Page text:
The Agridirect blog is delighted to launch our new collaboration with Veterinary practitioner Sarah Ryan, from DKD Veterinary Services, a mixed practice in Claremorris, Co. Mayo. Sarah is a second-generation vet, with her Father John Dixon setting up DKD Veterinary services in 1980.
Sarah graduated from UCD and joined her fathers’ practice in 2009. Since then she has been visiting farms in the locality, to help with everything from births to lost causes and everything in between. We are delighted to say she has agreed to become a regular contributor with us. Sarah will be offering advice on all aspects of animal health and husbandry, while also sharing her own practical experiences.
In her first blog she focuses on Spring Calving and how to make it a lot safer for farmer and animal alike!. If there is anything you would like her to cover in any of her future blogs, feel free to contact us through our Facebook page. Sarah will be happy to share her advice!
Spring is about to Spring – Spring Calving with Vet Sarah Ryan
Calving and lambing are the hot topic at this time of year. In the heat of the moment, a lot of issues that should be discussed are often overlooked. It is of course understandable, as the priority is to get the new-born out and alive. But there is also a lot of things to consider before the water bag makes an appearance.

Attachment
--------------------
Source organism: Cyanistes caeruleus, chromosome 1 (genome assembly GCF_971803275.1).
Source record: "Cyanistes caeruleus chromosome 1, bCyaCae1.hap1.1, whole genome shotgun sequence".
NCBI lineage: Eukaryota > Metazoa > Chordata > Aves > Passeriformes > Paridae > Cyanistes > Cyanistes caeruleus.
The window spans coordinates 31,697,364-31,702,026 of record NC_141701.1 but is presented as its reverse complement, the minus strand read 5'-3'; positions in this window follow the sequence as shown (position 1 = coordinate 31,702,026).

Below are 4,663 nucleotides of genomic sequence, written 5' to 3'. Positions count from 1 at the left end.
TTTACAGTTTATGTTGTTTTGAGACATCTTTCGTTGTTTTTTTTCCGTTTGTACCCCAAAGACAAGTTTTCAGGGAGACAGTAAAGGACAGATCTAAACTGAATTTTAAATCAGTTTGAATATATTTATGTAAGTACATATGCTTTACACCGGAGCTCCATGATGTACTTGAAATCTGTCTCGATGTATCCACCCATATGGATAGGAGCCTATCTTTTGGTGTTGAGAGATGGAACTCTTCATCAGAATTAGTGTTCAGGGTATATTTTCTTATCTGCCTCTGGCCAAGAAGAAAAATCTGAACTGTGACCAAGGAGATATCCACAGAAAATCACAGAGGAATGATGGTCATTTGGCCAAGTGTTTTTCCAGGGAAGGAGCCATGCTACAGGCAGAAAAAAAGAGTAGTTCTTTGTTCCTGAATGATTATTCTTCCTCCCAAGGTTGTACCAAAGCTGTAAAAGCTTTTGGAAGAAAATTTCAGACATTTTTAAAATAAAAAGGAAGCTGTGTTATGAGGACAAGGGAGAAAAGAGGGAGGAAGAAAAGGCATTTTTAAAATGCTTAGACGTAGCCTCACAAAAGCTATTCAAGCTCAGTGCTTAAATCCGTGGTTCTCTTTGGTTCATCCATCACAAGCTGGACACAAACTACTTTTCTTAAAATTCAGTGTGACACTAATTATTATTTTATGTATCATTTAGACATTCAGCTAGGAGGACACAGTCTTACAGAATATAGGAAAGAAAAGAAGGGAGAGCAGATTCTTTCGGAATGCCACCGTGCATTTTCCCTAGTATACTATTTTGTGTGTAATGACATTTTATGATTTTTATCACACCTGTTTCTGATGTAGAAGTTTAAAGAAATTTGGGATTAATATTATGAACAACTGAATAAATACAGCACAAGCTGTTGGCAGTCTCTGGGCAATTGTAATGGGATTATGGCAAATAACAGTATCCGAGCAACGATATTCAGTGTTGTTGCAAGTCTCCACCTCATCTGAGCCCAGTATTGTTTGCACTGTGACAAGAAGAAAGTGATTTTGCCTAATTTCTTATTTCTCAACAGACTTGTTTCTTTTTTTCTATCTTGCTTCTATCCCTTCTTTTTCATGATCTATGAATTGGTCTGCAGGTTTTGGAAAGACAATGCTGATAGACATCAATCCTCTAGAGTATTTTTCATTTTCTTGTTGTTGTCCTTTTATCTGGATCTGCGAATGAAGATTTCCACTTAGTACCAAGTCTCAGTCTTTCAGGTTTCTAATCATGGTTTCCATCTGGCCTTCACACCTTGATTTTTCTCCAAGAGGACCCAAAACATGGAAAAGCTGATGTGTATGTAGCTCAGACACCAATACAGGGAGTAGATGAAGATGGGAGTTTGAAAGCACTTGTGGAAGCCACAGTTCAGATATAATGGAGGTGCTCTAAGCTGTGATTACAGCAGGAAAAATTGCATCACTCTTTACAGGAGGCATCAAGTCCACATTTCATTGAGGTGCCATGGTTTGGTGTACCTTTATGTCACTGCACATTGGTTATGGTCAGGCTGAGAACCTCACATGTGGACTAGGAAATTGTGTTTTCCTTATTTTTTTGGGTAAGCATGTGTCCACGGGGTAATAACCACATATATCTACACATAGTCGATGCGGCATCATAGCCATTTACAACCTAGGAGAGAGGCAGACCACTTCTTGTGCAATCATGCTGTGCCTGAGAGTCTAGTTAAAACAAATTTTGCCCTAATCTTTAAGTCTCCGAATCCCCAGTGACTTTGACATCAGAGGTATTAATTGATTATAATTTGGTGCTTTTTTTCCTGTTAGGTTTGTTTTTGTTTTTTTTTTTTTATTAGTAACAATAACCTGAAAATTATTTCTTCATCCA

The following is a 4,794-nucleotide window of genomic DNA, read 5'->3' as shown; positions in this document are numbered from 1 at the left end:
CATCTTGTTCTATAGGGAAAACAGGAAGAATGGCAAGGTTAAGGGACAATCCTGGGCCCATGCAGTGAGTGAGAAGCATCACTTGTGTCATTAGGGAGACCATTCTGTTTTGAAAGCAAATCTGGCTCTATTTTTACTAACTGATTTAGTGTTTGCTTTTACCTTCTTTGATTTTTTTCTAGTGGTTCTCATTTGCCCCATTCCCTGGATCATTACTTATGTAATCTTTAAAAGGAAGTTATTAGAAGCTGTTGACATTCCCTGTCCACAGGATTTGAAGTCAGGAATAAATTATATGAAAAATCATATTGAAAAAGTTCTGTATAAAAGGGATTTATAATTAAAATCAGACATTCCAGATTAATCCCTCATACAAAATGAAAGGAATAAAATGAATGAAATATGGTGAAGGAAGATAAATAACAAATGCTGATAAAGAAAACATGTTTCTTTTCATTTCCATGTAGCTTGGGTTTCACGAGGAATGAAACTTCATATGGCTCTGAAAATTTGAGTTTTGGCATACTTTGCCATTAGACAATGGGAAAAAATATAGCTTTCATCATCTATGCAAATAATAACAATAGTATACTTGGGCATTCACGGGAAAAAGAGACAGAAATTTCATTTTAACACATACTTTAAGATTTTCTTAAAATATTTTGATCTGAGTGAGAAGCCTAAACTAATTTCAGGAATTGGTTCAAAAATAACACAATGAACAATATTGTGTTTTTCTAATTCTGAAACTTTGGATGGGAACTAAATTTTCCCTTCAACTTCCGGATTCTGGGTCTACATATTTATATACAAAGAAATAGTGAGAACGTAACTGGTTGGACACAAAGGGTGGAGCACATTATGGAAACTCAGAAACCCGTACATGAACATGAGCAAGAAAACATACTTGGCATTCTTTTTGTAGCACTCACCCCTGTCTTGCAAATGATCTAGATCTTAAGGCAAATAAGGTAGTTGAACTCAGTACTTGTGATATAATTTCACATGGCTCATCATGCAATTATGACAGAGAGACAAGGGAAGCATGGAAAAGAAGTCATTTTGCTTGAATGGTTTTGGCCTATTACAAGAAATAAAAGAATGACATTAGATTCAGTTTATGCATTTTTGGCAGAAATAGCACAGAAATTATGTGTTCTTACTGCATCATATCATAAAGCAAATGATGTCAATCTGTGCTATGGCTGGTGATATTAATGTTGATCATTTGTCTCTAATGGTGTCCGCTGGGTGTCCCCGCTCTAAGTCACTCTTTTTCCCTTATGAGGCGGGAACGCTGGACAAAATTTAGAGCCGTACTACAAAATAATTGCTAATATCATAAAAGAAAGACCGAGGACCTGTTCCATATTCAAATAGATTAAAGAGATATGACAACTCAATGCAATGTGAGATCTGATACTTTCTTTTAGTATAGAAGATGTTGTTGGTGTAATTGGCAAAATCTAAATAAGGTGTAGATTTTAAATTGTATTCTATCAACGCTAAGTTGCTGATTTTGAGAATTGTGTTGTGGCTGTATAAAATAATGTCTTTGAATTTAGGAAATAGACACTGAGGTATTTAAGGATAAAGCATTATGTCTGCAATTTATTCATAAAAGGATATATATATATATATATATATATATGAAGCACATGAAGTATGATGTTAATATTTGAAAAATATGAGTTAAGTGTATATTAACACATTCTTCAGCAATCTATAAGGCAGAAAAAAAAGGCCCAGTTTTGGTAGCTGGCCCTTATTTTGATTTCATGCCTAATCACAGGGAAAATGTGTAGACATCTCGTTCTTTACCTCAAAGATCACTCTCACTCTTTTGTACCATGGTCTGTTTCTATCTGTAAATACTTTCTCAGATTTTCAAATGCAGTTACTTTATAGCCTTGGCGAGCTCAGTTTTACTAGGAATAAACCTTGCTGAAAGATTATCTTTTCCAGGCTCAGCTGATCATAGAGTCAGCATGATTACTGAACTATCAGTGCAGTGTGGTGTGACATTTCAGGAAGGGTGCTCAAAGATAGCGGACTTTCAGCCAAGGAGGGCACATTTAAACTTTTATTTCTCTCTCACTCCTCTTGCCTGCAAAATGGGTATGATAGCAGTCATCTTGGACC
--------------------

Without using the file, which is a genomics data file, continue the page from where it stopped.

In this article I will mainly cover cattle but will move onto sheep in future articles when dealing with disease control and vaccination. Most lads I know are pros at pulling lambs, but you never know, I might have a tip or 2 that might help.
The most important factor of all is – of course – safety. This is something you have heard 100 times before. Many of you have probably experienced first-hand the dangers of a suckler cow after calving. But it’s no harm to bring it up again….and, probably, again. 25% of on farm injuries are from stock after calving, which is high when you consider all the other dangers on the farm! It’s so important to have good facilities for any stock but especially when calving cows.
While most cows will get on with the job themselves, there’s always one troublemaker. So when she comes along, good facilities will make all the difference. A head gate is essential, of course, and most of you will have one as part of the crush anyway; but a head gate as part of the calving pen is a worthwhile investment.
By the way, never ever attempt to calf a cow in a crush unless there is a gate that opens fully attached to the head gate. I have been in a few situations with angle grinders and it’s just not worth the risk!
I would recommend the head gates that are open to the ground, just in case the cow goes down suddenly. They are easier to open and are not quite as much of a choking hazard. If possible, have gates on either side rather than against a wall, to leave more room if the animal does go down. If they are against a wall, be sure to have the left side facing outwards just in case there needs to be a caesarean. Most importantly, make sure you plan a quick way out, in case they decide to forcefully remove you from the labour ward.
Problems that may be encountered at calving are often preventable. When calving heifers ensure they are big enough. They should be 60% of their mature body weight and calving at 24 months. Use of an easy calving sire will make things easier. If you’re choosing bigger bulls, it’s very important to be prepared for difficulties and caesareans.